(Photo and artwork by Anya Thakur)
Liberty High School

Oprah Winfrey and Meghan Markle on history, legacy, and designing their own destinies

Meghan Markle’s life is seemingly a modern day fairytale. From an audacious 9-year-old girl with curly hair and a willingness to speak out against what she saw as injustice in a Proctor and Gamble dish cleansing liquid advertisement implying that only women washed dishes and the callous comments of her classmates alleging it was a woman’s place, she’s now the royal family and the House of Windsor’s newest member as the Duchess of Sussex.

At the time, she wrote to kid’s news channel director Linda Ellerbee, powerhouse lawyer Gloria Allred, and former first lady Hillary Clinton as well as Proctor and Gamble, receiving replies from all and successfully changing the line. Since, she’s gone on to work with the United Nations as a women’s advocate and given a speech detailing the minor scope of impact she had at the time and the power of women to enact change on a global level.

“I am proud to be a woman and a feminist,” Markle pronounced boldly in the 2015 speech.

After the announcement of Markle’s engagement to Queen Elizabeth II’s grandson, UN Women issued a statement saying it “trusts and hopes that in her new and important public role she will continue to use her visibility and voice to support the advancement of gender equality.”

Markle is also a successful actress in her own right who’s starred on popular television series ‘Suits’ after graduating from Northwestern University, worked with World Vision Canada to help underserved children, and elevated the work of Myna Mahila, a charity which provides hygiene products to women in rural India and de-stigmatizing periods.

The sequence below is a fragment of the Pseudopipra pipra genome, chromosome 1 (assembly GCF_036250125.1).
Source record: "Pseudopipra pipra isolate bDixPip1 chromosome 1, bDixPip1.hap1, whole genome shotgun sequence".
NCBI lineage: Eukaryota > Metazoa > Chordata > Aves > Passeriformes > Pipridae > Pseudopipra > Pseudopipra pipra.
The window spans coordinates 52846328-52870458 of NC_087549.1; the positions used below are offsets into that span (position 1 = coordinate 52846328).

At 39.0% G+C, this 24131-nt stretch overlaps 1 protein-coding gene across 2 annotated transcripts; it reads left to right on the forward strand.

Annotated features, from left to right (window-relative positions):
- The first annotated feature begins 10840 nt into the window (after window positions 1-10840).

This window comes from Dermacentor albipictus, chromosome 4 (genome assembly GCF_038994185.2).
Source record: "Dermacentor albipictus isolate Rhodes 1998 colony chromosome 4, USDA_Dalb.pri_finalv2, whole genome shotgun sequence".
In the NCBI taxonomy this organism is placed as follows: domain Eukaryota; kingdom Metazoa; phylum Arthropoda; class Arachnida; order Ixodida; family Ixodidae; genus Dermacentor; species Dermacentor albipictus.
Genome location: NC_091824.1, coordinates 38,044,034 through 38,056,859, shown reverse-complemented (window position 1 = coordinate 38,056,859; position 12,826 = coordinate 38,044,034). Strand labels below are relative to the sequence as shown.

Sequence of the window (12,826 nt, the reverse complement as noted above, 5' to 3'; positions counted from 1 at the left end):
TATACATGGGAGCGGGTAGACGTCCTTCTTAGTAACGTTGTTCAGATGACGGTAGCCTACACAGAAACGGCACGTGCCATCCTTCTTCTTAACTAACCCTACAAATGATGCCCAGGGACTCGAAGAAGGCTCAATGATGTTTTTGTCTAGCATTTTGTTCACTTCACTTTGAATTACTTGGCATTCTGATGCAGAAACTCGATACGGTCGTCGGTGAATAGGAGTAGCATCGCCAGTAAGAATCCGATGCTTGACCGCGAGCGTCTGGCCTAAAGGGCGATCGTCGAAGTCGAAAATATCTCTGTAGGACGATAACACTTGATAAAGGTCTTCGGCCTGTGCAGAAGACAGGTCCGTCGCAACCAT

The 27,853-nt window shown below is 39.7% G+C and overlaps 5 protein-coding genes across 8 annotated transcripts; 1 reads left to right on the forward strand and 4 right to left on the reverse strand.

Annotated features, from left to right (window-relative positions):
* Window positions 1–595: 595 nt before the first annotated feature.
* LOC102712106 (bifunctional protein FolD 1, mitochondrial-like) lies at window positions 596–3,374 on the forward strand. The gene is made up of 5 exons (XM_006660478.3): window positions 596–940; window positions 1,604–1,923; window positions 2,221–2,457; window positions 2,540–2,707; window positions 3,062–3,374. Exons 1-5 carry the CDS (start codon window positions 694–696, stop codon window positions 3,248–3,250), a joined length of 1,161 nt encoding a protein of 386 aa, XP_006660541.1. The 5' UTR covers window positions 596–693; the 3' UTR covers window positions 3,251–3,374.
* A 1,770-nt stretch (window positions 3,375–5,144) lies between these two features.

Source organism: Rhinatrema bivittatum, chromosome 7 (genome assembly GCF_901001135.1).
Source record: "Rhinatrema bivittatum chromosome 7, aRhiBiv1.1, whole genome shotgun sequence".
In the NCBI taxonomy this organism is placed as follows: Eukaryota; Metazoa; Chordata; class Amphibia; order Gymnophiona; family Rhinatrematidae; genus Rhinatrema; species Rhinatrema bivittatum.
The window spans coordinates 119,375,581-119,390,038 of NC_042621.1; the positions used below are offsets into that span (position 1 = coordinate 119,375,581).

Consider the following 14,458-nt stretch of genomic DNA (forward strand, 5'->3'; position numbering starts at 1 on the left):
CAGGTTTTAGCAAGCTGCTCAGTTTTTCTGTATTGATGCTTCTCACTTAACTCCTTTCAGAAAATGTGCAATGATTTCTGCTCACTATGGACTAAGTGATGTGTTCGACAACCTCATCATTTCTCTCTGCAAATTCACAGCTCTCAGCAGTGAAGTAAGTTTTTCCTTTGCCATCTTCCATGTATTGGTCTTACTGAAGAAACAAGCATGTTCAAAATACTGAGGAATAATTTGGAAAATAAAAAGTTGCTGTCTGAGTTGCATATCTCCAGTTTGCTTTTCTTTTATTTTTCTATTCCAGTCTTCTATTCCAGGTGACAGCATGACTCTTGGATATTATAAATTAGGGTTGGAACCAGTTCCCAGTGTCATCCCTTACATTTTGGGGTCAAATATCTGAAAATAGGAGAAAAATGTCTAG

“Her greatest strength is her compassion for others,” said fashion designer and friend Misha Nonoo. “Much of the work she does is unseen by the public.”

Markle presents a radical jolt to the British ruling class as biracial and half African, previously divorced, and a proud feminist and women’s advocate who’s married to Prince Harry. Their union is a step forward towards desegregation of the monarchy, inclusion, and cultural acceptance.

As a child, she wanted a set of dolls, which came in both an African version and a Caucasian one, though she did not have a preference for either. When she opened her gift, as she wrote in Elle UK, she found “a black mom doll, a white dad doll, and a child in each color. [Her] dad had taken the sets apart and customized [her] family.”

She remains vocal about causes important to her, having asked for donations to Myna Mahila in lieu of wedding gifts, she and Prince Harry confidently wear the label feminist, and speaks out about the importance of listening to women’s voices. Her infectious smiles and passionate advocacy have been given an international platform and with it, the power to bring others up with her and show the potential of people of all races, ethnicities, and backgrounds and allow them to see themselves.

“Meghan’s humility inspired me,” Myna Mahila founder Suhani Jalota wrote in Glamour. “I saw in her face that she was willing to learn and listen…Meghan told us that she would try to support Myna in any way that she could, and she has truly kept her word.”

And Oprah Winfrey champions Markle’s work and her journey, as well as her independence in paving her path.

“I thought immediately of the history, the legacy, the astounding moment Meghan Markle was stepping into,” Winfrey wrote in O Magazine. “And what it would take to be prepared for such a moment.”

She believes Markle will continue to do good through her new platform and has built this life for herself as the architect of her own destiny.

“The life she was leaving behind and the new world to which she was rising — all part of a destiny she helped design,” Winfrey wrote. “I can’t wait to see the goodness that will come from their union.”

Winfrey pronounces with surety the significance of their union and with it, shifting perceptions and new possibilities and opportunities for people to forge their own paths and believe in their abilities to effect positive change.

“Goodness that I know for sure will help change the way the world thinks about what is possible,” she wrote. “Even more than it already has.”